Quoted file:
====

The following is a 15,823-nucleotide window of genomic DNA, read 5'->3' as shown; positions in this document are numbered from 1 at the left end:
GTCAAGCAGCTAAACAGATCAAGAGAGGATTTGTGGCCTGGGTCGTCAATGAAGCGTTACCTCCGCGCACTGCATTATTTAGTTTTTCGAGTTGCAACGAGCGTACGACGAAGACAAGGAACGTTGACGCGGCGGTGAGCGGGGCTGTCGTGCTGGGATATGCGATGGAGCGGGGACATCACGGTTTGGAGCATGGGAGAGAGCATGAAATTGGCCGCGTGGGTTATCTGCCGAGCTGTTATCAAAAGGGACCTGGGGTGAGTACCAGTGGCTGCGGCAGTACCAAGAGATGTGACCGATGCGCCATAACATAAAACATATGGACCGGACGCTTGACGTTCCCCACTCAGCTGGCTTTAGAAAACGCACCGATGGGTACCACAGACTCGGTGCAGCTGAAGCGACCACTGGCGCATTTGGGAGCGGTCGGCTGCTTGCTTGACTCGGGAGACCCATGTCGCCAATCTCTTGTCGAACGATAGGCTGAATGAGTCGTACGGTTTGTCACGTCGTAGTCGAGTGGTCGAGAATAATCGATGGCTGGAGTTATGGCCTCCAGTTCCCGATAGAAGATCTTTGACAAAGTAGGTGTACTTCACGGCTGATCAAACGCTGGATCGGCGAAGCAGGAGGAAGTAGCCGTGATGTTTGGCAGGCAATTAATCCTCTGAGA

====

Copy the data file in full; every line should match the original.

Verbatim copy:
The following is a 15,823-nucleotide window of genomic DNA, read 5'->3' as shown; positions in this document are numbered from 1 at the left end:
GTCAAGCAGCTAAACAGATCAAGAGAGGATTTGTGGCCTGGGTCGTCAATGAAGCGTTACCTCCGCGCACTGCATTATTTAGTTTTTCGAGTTGCAACGAGCGTACGACGAAGACAAGGAACGTTGACGCGGCGGTGAGCGGGGCTGTCGTGCTGGGATATGCGATGGAGCGGGGACATCACGGTTTGGAGCATGGGAGAGAGCATGAAATTGGCCGCGTGGGTTATCTGCCGAGCTGTTATCAAAAGGGACCTGGGGTGAGTACCAGTGGCTGCGGCAGTACCAAGAGATGTGACCGATGCGCCATAACATAAAACATATGGACCGGACGCTTGACGTTCCCCACTCAGCTGGCTTTAGAAAACGCACCGATGGGTACCACAGACTCGGTGCAGCTGAAGCGACCACTGGCGCATTTGGGAGCGGTCGGCTGCTTGCTTGACTCGGGAGACCCATGTCGCCAATCTCTTGTCGAACGATAGGCTGAATGAGTCGTACGGTTTGTCACGTCGTAGTCGAGTGGTCGAGAATAATCGATGGCTGGAGTTATGGCCTCCAGTTCCCGATAGAAGATCTTTGACAAAGTAGGTGTACTTCACGGCTGATCAAACGCTGGATCGGCGAAGCAGGAGGAAGTAGCCGTGATGTTTGGCAGGCAATTAATCCTCTGAGA